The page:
Animalia > Chordata > Aves > Galliformes > Cracidae > Aburria > Aburria aburri

Aburria aburri (Wattled Guan)

Wikipedia Abstract

The wattled guan (Aburria aburri) is a species of bird in the Cracidae family. It is a fairly large black cracid with blue-based, black-tipped beak and a long, red-and-yellow wattle. It is found in Colombia, Ecuador, Peru, and Venezuela. Its natural habitats are subtropical or tropical moist lowland forests and subtropical or tropical moist montane forests. The wattled guan is a fairly shy species that is mostly seen when it perches on the outer edge of the canopy from a distance. Like many tropical forest birds, it is heard more often than seen. It is threatened by habitat destruction and the IUCN has assessed its conservation status as being "near threatened".
View Wikipedia Record: Aburria aburri

EDGE Analysis

Uniqueness Scale: Similiar (0) 
 Unique (100)
Uniqueness & Vulnerability Scale: Similiar & Secure (0) 
 Unique & Vulnerable (100)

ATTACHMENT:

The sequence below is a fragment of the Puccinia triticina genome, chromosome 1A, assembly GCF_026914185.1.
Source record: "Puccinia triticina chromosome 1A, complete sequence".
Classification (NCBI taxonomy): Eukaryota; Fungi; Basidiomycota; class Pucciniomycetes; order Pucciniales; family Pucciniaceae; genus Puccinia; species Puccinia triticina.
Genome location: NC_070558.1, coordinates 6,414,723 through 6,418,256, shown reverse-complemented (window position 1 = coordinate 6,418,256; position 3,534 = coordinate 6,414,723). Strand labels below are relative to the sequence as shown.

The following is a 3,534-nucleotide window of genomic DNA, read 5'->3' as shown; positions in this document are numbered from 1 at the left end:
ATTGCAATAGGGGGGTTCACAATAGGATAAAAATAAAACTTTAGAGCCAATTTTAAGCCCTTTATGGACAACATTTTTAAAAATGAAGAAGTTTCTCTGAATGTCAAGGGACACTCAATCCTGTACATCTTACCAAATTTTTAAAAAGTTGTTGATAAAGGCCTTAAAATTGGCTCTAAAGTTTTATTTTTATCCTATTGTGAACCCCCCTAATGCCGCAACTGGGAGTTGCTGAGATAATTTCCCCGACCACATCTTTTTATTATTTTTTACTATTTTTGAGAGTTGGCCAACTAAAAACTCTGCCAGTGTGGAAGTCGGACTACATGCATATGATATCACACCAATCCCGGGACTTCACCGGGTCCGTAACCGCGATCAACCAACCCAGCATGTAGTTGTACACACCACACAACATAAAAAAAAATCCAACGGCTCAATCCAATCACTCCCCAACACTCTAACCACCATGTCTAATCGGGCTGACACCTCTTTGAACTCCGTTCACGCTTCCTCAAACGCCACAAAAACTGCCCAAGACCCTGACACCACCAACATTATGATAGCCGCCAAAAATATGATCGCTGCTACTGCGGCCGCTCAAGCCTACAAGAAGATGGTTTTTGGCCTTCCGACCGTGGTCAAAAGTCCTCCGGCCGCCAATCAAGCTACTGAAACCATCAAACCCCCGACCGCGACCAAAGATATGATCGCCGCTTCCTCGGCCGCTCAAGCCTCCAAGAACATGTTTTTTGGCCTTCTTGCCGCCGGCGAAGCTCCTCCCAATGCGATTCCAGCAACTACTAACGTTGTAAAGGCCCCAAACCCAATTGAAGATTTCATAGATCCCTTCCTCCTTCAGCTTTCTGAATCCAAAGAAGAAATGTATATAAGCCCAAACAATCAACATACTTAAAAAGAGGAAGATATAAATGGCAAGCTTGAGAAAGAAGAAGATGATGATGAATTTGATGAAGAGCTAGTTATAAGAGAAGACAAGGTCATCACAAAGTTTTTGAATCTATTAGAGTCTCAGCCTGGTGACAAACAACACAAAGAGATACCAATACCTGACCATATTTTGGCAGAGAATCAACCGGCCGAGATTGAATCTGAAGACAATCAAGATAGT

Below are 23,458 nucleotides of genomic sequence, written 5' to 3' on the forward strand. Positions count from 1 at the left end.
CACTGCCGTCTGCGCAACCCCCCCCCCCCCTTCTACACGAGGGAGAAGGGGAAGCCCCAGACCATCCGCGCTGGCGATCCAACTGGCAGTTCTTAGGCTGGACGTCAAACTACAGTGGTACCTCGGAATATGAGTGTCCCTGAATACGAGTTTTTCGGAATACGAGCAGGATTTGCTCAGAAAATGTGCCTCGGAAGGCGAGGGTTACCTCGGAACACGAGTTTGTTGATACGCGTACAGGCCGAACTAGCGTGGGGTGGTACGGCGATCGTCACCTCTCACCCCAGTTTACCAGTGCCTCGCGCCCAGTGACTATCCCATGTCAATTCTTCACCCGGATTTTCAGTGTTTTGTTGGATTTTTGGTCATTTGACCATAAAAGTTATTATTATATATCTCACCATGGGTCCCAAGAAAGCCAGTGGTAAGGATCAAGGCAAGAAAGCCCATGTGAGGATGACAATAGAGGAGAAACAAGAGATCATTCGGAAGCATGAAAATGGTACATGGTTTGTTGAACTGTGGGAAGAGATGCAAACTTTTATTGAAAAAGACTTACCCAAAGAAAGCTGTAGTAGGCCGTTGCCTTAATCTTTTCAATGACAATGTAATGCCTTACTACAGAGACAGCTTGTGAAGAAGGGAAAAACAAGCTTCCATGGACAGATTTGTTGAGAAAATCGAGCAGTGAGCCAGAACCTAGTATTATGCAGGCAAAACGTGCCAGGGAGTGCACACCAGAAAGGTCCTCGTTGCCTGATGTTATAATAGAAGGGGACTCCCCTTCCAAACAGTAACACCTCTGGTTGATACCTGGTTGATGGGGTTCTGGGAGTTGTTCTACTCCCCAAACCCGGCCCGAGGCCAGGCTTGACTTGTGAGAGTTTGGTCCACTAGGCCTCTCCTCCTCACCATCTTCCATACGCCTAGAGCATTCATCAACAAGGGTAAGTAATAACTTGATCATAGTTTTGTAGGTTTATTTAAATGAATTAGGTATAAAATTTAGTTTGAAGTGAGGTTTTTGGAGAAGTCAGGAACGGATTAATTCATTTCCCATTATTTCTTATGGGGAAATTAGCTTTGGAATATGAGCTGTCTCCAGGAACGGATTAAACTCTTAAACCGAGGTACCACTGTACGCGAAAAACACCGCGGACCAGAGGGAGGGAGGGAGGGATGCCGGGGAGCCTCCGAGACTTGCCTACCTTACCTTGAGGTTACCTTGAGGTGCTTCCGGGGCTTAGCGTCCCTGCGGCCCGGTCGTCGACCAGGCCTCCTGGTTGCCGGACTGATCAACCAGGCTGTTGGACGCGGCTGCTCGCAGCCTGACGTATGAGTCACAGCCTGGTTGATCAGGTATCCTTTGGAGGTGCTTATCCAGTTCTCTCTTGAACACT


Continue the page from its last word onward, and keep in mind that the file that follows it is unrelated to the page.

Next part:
ED Score: 3.26826
EDGE Score: 2.14435


Adult Weight [1]  3.02 lbs (1.37 kg)
Female Weight [3]  2.921 lbs (1.325 kg)
Diet [2]  Frugivore
Diet - Fruit [2]  100 %
Forages - Mid-High [2]  100 %


Protected Areas

Important Bird Areas

Biodiversity Hotspots

Name Location Endemic Species Website
Tropical Andes Argentina, Bolivia, Chile, Colombia, Ecuador, Peru, Venezuela Yes

Prey / Diet

Prey / Diet Overlap

Institutions (Zoos, etc.)

Institution Infraspecies / Breed 
Dallas World Aquarium
Fundacion Zoologica de Cali
Parque Zoologico Santa Fe
Zoo of Antwerp

Range Map


External References


Play / PauseVolume
Provided by Xeno-canto under a Creative Commons BY-NC-ND 2.5 License Author: Nick Athanas



Attributes / relations provided by
1del Hoyo, J., Elliott, A., Sargatal, J., Christie, D.A. & de Juana, E. (eds.). Handbook of the Birds of the World Alive. Lynx Edicions, Barcelona.
2Hamish Wilman, Jonathan Belmaker, Jennifer Simpson, Carolina de la Rosa, Marcelo M. Rivadeneira, and Walter Jetz. 2014. EltonTraits 1.0: Species-level foraging attributes of the world's birds and mammals. Ecology 95:2027
3Delacour, J. and Amadon, D. 1973. Curassows and Related Birds. American Museum of Natural History, New York
4Aguaruna Knowledge of Bird Foraging Ecology: A comparison with scientific data, Kevin Jernigan and Nico Dauphiné, Ethnobotany Research & Applications 6:093-106 (2008)
Ecoregions provided by World Wide Fund For Nature (WWF). WildFinder: Online database of species distributions, ver. 01.06 WWF WildFINDER
Biodiversity Hotspots provided by Critical Ecosystem Partnership Fund
Abstract provided by DBpedia licensed under a Creative Commons License
Audio software provided by SoundManager 2